A New Reality: US-Based I-Gaming

5 December 2002

Amid efforts by U.S. lawmakers to prohibit online gambling, one U.S. territory has quietly gone and made I-gaming legal, to the delight of industry onlookers.

The Interactive Gaming Council, a trade organization based in Vancouver loudly applauded the movement on behalf of the U.S. Virgin Islands to regulate and tax online gambling and betting. The territory legalized Internet gambling in 2001, but it was not until Nov. 25, 2002 that it passed regulations. The IGC's director, Rick Smith, said the Virgin Islands has done the right thing by regulating the industry so that only people who are of age and located in a jurisdiction where online gambling is legal can partake.

"A comprehensive regulatory infrastructure and compliance with the licensing jurisdiction ... is a movement in the right direction."
- Rick Smith
Interactive Gaming Council

"A comprehensive regulatory infrastructure and compliance with the licensing jurisdiction--similar to the regulatory philosophies that apply to leading land-based gambling jurisdictions--is a movement in the right direction," he said. "With new technologies, there is a need for governments to review how they regulate (not what they regulate), even more so as geographical borders 'disappear' in the medium of e-commerce."

One thing the Virgin Islands did not do that may be in its favor, said Patrick O'Brien, is ask the opinion of the U.S. Department of Justice before developing and approving the regulations. O'Brien, a lawyer for the Fort Lauderdale-based firm Greenberg Traurig, said Nevada regulators made that mistake when they asked the Justice Department to weigh in on the legality of online gambling; the DOJ responded with a letter explaining that it does not regard I-gaming to be legal by the 1961 Interstate Wire Act.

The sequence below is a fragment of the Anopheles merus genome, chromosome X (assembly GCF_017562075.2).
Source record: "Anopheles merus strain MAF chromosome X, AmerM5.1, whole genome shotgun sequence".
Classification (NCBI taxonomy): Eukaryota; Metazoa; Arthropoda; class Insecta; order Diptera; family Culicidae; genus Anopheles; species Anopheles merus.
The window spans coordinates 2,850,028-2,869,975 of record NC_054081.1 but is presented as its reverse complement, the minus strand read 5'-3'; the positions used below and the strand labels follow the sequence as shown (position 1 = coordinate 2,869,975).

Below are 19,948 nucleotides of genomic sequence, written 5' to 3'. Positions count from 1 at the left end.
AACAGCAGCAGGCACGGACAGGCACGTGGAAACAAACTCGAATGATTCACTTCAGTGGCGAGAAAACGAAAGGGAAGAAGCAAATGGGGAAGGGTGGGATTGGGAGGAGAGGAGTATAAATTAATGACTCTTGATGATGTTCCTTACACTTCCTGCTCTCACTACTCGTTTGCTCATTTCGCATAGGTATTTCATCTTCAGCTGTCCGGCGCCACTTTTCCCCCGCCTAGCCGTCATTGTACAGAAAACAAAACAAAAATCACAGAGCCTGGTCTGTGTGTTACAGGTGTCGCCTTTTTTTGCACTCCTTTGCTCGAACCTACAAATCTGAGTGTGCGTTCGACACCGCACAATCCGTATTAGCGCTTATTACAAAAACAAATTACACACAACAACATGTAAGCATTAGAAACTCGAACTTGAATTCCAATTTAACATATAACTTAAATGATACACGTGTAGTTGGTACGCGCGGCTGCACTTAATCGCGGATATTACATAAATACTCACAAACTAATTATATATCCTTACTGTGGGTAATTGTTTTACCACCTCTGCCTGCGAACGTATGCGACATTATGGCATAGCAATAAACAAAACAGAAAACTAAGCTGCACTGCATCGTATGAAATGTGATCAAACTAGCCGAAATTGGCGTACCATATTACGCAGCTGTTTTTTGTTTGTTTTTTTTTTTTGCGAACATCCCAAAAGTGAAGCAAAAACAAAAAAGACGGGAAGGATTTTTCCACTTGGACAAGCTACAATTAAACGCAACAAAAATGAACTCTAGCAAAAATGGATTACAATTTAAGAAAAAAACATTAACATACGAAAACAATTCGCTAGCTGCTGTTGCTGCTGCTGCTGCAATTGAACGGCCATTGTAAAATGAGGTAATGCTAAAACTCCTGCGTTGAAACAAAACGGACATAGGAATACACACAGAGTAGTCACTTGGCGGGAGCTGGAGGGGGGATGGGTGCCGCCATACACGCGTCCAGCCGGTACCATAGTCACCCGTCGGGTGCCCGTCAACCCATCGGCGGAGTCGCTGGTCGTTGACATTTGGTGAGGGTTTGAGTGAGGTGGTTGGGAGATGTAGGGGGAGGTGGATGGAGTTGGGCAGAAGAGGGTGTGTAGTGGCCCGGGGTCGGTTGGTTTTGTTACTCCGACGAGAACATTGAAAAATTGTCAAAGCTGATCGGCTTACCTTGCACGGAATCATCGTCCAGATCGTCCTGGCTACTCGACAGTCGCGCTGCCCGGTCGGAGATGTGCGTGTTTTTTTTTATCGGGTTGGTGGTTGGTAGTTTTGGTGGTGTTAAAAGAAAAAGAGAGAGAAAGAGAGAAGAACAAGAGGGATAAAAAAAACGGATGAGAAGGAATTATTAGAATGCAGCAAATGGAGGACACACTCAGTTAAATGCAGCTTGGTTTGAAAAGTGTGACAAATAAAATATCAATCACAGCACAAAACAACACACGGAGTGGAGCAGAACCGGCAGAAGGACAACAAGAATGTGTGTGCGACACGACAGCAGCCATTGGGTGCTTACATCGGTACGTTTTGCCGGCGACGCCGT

"I think Nevada made a mistake by asking the Department of Justice whether Internet gaming was legal because the Department had no option but to go back and say it's not," O'Brien said. "Once they asked that question, they knew what answer they were going to get."

The Virgin Islands, on the other hand, did get an OK from its justice department. Iver A. Stridiron, a lawyer with the Virgin Islands Department of Justice, sent a letter to the Islands' Casino Control Commission saying that it disagrees with the U.S. Justice Department on whether the Wire Act applies to online casinos.

"The Virgin Islands Internet Gaming and Gambling Act would be considered consistent with a federal and territorial law as long as Internet gambling is limited to games of chance, players are of lawful age and no bets are received or taken from an individual located in a jurisdiction that prohibits gaming," Stridiron said.

O'Brien, who calls the Islands' actions "wonderful," said it could, however, bring things to a head in the U.S. Congress, where legislators who formerly didn't want to address online gambling might be spurred to take action in the face of a U.S. territory actually facilitating it.

On the other hand, should the federal government make any serious noises about banning online gambling, state governments could object, as gambling has always been an issue that's addressed by the states.

"If the federal government says they don't want any state to do it, I think the states are going to turn around and say, 'Wait a minute. We'll decide what we will and will not do,'" O'Brien said. "So, yes, it could be a showdown, but it could be a showdown that the federal government could lose, especially with the states needing tax revenue."

To view the Virgin Islands' online gaming regulations, click here.

Anne Lindner can be reached at anne@rivercitygroup.com.